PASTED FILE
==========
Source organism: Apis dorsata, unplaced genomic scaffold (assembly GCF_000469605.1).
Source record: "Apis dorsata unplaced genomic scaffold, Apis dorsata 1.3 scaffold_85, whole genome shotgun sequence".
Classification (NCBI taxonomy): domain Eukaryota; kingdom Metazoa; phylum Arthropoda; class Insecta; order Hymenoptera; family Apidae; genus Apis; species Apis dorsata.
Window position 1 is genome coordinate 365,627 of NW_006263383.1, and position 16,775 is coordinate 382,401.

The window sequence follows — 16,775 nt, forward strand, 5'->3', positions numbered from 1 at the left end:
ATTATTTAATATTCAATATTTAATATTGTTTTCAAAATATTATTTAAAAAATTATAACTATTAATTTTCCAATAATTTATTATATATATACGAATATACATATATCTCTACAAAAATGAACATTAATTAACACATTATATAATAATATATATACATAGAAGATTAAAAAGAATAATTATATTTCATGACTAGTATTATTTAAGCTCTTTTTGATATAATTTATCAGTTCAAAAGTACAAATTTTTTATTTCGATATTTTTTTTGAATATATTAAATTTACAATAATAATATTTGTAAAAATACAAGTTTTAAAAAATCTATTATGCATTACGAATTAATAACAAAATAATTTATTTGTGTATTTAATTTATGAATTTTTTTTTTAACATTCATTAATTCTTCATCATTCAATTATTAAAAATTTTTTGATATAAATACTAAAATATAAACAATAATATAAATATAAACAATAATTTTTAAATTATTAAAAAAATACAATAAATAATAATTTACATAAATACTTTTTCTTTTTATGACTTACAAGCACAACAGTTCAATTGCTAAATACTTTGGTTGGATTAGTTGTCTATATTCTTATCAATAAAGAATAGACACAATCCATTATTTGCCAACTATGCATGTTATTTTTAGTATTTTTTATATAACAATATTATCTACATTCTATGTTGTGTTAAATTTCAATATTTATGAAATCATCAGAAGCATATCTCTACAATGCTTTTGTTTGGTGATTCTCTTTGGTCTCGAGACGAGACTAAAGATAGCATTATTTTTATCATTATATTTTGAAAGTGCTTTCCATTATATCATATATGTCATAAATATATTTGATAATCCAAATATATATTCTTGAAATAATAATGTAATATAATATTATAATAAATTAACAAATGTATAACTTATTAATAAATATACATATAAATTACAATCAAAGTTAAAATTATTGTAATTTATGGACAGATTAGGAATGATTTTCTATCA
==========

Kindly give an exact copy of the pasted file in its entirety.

Source organism: Apis dorsata, unplaced genomic scaffold (assembly GCF_000469605.1).
Source record: "Apis dorsata unplaced genomic scaffold, Apis dorsata 1.3 scaffold_85, whole genome shotgun sequence".
Classification (NCBI taxonomy): domain Eukaryota; kingdom Metazoa; phylum Arthropoda; class Insecta; order Hymenoptera; family Apidae; genus Apis; species Apis dorsata.
Window position 1 is genome coordinate 365,627 of NW_006263383.1, and position 16,775 is coordinate 382,401.

The window sequence follows — 16,775 nt, forward strand, 5'->3', positions numbered from 1 at the left end:
ATTATTTAATATTCAATATTTAATATTGTTTTCAAAATATTATTTAAAAAATTATAACTATTAATTTTCCAATAATTTATTATATATATACGAATATACATATATCTCTACAAAAATGAACATTAATTAACACATTATATAATAATATATATACATAGAAGATTAAAAAGAATAATTATATTTCATGACTAGTATTATTTAAGCTCTTTTTGATATAATTTATCAGTTCAAAAGTACAAATTTTTTATTTCGATATTTTTTTTGAATATATTAAATTTACAATAATAATATTTGTAAAAATACAAGTTTTAAAAAATCTATTATGCATTACGAATTAATAACAAAATAATTTATTTGTGTATTTAATTTATGAATTTTTTTTTTAACATTCATTAATTCTTCATCATTCAATTATTAAAAATTTTTTGATATAAATACTAAAATATAAACAATAATATAAATATAAACAATAATTTTTAAATTATTAAAAAAATACAATAAATAATAATTTACATAAATACTTTTTCTTTTTATGACTTACAAGCACAACAGTTCAATTGCTAAATACTTTGGTTGGATTAGTTGTCTATATTCTTATCAATAAAGAATAGACACAATCCATTATTTGCCAACTATGCATGTTATTTTTAGTATTTTTTATATAACAATATTATCTACATTCTATGTTGTGTTAAATTTCAATATTTATGAAATCATCAGAAGCATATCTCTACAATGCTTTTGTTTGGTGATTCTCTTTGGTCTCGAGACGAGACTAAAGATAGCATTATTTTTATCATTATATTTTGAAAGTGCTTTCCATTATATCATATATGTCATAAATATATTTGATAATCCAAATATATATTCTTGAAATAATAATGTAATATAATATTATAATAAATTAACAAATGTATAACTTATTAATAAATATACATATAAATTACAATCAAAGTTAAAATTATTGTAATTTATGGACAGATTAGGAATGATTTTCTATCA